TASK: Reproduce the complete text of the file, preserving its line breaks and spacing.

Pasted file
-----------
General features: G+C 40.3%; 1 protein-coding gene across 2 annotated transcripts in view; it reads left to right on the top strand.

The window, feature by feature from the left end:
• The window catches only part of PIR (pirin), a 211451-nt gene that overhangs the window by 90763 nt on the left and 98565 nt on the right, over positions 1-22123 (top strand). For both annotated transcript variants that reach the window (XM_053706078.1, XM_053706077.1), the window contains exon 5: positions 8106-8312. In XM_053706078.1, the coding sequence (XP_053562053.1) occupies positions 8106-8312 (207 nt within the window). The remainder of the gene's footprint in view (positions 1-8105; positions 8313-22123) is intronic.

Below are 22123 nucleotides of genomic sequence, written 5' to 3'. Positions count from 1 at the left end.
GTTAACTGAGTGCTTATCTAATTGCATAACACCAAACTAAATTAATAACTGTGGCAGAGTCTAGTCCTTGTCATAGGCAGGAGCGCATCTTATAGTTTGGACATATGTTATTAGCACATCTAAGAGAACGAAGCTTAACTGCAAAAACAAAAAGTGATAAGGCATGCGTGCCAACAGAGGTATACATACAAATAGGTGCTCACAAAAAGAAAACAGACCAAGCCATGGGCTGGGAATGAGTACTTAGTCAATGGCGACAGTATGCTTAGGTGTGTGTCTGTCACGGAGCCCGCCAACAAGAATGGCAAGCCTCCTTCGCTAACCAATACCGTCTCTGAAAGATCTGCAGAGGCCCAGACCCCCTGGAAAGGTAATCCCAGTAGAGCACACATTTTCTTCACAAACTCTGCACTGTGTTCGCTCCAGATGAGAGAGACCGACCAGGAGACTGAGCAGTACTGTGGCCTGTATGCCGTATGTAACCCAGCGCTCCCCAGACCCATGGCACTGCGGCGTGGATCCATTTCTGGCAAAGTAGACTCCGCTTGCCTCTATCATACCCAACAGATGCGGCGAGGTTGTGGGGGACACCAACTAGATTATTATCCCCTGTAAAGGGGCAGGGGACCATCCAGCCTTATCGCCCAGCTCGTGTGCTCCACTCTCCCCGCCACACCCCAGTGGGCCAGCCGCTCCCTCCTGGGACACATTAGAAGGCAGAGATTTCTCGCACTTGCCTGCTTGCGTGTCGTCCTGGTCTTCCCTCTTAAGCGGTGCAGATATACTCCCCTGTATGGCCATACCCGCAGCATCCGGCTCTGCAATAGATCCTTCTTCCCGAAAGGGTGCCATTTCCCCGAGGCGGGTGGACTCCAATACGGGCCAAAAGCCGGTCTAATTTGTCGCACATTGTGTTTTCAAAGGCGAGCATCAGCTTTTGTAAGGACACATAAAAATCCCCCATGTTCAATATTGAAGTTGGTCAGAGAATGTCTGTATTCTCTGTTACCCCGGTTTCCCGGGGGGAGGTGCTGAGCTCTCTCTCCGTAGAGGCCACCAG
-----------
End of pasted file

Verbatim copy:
General features: G+C 40.3%; 1 protein-coding gene across 2 annotated transcripts in view; it reads left to right on the top strand.

The window, feature by feature from the left end:
• The window catches only part of PIR (pirin), a 211451-nt gene that overhangs the window by 90763 nt on the left and 98565 nt on the right, over positions 1-22123 (top strand). For both annotated transcript variants that reach the window (XM_053706078.1, XM_053706077.1), the window contains exon 5: positions 8106-8312. In XM_053706078.1, the coding sequence (XP_053562053.1) occupies positions 8106-8312 (207 nt within the window). The remainder of the gene's footprint in view (positions 1-8105; positions 8313-22123) is intronic.

Below are 22123 nucleotides of genomic sequence, written 5' to 3'. Positions count from 1 at the left end.
GTTAACTGAGTGCTTATCTAATTGCATAACACCAAACTAAATTAATAACTGTGGCAGAGTCTAGTCCTTGTCATAGGCAGGAGCGCATCTTATAGTTTGGACATATGTTATTAGCACATCTAAGAGAACGAAGCTTAACTGCAAAAACAAAAAGTGATAAGGCATGCGTGCCAACAGAGGTATACATACAAATAGGTGCTCACAAAAAGAAAACAGACCAAGCCATGGGCTGGGAATGAGTACTTAGTCAATGGCGACAGTATGCTTAGGTGTGTGTCTGTCACGGAGCCCGCCAACAAGAATGGCAAGCCTCCTTCGCTAACCAATACCGTCTCTGAAAGATCTGCAGAGGCCCAGACCCCCTGGAAAGGTAATCCCAGTAGAGCACACATTTTCTTCACAAACTCTGCACTGTGTTCGCTCCAGATGAGAGAGACCGACCAGGAGACTGAGCAGTACTGTGGCCTGTATGCCGTATGTAACCCAGCGCTCCCCAGACCCATGGCACTGCGGCGTGGATCCATTTCTGGCAAAGTAGACTCCGCTTGCCTCTATCATACCCAACAGATGCGGCGAGGTTGTGGGGGACACCAACTAGATTATTATCCCCTGTAAAGGGGCAGGGGACCATCCAGCCTTATCGCCCAGCTCGTGTGCTCCACTCTCCCCGCCACACCCCAGTGGGCCAGCCGCTCCCTCCTGGGACACATTAGAAGGCAGAGATTTCTCGCACTTGCCTGCTTGCGTGTCGTCCTGGTCTTCCCTCTTAAGCGGTGCAGATATACTCCCCTGTATGGCCATACCCGCAGCATCCGGCTCTGCAATAGATCCTTCTTCCCGAAAGGGTGCCATTTCCCCGAGGCGGGTGGACTCCAATACGGGCCAAAAGCCGGTCTAATTTGTCGCACATTGTGTTTTCAAAGGCGAGCATCAGCTTTTGTAAGGACACATAAAAATCCCCCATGTTCAATATTGAAGTTGGTCAGAGAATGTCTGTATTCTCTGTTACCCCGGTTTCCCGGGGGGAGGTGCTGAGCTCTCTCTCCGTAGAGGCCACCAG